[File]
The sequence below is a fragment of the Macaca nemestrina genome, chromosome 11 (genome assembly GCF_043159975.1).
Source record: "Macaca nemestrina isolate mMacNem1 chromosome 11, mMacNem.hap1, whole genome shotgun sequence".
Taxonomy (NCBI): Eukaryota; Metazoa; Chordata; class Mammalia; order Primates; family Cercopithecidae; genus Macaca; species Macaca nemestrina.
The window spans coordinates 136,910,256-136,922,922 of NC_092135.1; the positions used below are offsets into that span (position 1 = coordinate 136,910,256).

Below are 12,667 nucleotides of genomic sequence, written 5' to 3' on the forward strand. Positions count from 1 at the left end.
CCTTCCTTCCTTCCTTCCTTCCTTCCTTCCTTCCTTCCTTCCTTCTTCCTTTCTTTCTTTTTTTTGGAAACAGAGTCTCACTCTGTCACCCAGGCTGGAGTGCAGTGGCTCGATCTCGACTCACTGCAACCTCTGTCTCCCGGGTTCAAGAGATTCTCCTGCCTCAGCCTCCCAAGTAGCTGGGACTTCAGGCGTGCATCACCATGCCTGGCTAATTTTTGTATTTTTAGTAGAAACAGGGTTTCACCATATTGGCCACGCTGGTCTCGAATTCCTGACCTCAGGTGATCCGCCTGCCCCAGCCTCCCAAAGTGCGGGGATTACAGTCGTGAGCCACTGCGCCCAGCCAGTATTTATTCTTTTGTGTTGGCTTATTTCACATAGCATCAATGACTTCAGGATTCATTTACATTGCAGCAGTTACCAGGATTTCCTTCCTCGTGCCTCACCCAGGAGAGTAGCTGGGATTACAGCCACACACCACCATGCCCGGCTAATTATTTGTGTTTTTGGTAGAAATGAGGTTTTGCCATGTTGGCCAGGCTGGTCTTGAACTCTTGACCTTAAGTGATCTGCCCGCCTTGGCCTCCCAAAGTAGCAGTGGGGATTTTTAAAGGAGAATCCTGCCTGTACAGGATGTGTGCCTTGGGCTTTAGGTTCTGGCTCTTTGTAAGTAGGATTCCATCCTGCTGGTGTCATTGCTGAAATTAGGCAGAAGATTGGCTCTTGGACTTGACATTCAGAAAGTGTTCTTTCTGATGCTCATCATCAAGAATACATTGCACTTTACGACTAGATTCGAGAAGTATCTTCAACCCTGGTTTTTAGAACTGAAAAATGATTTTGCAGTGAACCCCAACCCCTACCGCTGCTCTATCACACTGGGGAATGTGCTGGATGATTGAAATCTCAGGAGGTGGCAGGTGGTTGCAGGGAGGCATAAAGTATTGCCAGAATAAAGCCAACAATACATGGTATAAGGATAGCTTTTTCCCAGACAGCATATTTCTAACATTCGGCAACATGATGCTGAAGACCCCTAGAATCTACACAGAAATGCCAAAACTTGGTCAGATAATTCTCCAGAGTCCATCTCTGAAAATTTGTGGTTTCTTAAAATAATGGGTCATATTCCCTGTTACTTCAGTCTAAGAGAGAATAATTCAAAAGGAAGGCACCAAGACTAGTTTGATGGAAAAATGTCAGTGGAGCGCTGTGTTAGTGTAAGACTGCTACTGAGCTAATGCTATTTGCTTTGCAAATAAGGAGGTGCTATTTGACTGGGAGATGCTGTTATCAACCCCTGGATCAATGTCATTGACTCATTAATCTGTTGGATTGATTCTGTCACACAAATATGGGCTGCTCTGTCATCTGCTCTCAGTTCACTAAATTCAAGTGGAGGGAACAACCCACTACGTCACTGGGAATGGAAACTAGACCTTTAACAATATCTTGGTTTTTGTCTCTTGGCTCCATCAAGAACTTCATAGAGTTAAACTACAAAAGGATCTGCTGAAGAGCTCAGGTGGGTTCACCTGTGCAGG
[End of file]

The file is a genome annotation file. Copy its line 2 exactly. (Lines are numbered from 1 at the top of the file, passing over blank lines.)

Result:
Source record: "Macaca nemestrina isolate mMacNem1 chromosome 11, mMacNem.hap1, whole genome shotgun sequence".